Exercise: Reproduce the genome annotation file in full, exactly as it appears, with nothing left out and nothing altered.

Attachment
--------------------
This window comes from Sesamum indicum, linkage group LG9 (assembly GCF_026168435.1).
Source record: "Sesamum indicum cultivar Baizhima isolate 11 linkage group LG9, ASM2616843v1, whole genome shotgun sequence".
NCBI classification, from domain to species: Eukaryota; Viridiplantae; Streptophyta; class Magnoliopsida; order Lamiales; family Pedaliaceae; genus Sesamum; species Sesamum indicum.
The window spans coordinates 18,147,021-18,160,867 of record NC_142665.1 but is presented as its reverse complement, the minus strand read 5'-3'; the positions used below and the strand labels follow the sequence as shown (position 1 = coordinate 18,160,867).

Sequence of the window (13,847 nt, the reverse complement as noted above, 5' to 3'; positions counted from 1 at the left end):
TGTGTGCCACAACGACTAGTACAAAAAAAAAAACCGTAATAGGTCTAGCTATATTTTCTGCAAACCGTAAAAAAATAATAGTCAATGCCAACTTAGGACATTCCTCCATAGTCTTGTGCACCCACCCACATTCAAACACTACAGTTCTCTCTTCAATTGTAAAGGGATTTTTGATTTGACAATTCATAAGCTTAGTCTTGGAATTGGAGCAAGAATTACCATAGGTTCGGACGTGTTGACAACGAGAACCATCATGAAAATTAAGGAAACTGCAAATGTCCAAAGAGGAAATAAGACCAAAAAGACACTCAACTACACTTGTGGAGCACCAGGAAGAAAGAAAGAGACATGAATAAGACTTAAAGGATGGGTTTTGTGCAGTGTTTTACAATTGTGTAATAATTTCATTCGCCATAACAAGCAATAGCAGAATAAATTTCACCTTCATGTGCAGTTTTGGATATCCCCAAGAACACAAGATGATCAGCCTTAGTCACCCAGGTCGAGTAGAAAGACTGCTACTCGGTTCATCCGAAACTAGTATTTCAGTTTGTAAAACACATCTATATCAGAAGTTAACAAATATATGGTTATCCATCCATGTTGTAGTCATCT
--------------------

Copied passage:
This window comes from Sesamum indicum, linkage group LG9 (assembly GCF_026168435.1).
Source record: "Sesamum indicum cultivar Baizhima isolate 11 linkage group LG9, ASM2616843v1, whole genome shotgun sequence".
NCBI classification, from domain to species: Eukaryota; Viridiplantae; Streptophyta; class Magnoliopsida; order Lamiales; family Pedaliaceae; genus Sesamum; species Sesamum indicum.
The window spans coordinates 18,147,021-18,160,867 of record NC_142665.1 but is presented as its reverse complement, the minus strand read 5'-3'; the positions used below and the strand labels follow the sequence as shown (position 1 = coordinate 18,160,867).

Sequence of the window (13,847 nt, the reverse complement as noted above, 5' to 3'; positions counted from 1 at the left end):
TGTGTGCCACAACGACTAGTACAAAAAAAAAAACCGTAATAGGTCTAGCTATATTTTCTGCAAACCGTAAAAAAATAATAGTCAATGCCAACTTAGGACATTCCTCCATAGTCTTGTGCACCCACCCACATTCAAACACTACAGTTCTCTCTTCAATTGTAAAGGGATTTTTGATTTGACAATTCATAAGCTTAGTCTTGGAATTGGAGCAAGAATTACCATAGGTTCGGACGTGTTGACAACGAGAACCATCATGAAAATTAAGGAAACTGCAAATGTCCAAAGAGGAAATAAGACCAAAAAGACACTCAACTACACTTGTGGAGCACCAGGAAGAAAGAAAGAGACATGAATAAGACTTAAAGGATGGGTTTTGTGCAGTGTTTTACAATTGTGTAATAATTTCATTCGCCATAACAAGCAATAGCAGAATAAATTTCACCTTCATGTGCAGTTTTGGATATCCCCAAGAACACAAGATGATCAGCCTTAGTCACCCAGGTCGAGTAGAAAGACTGCTACTCGGTTCATCCGAAACTAGTATTTCAGTTTGTAAAACACATCTATATCAGAAGTTAACAAATATATGGTTATCCATCCATGTTGTAGTCATCT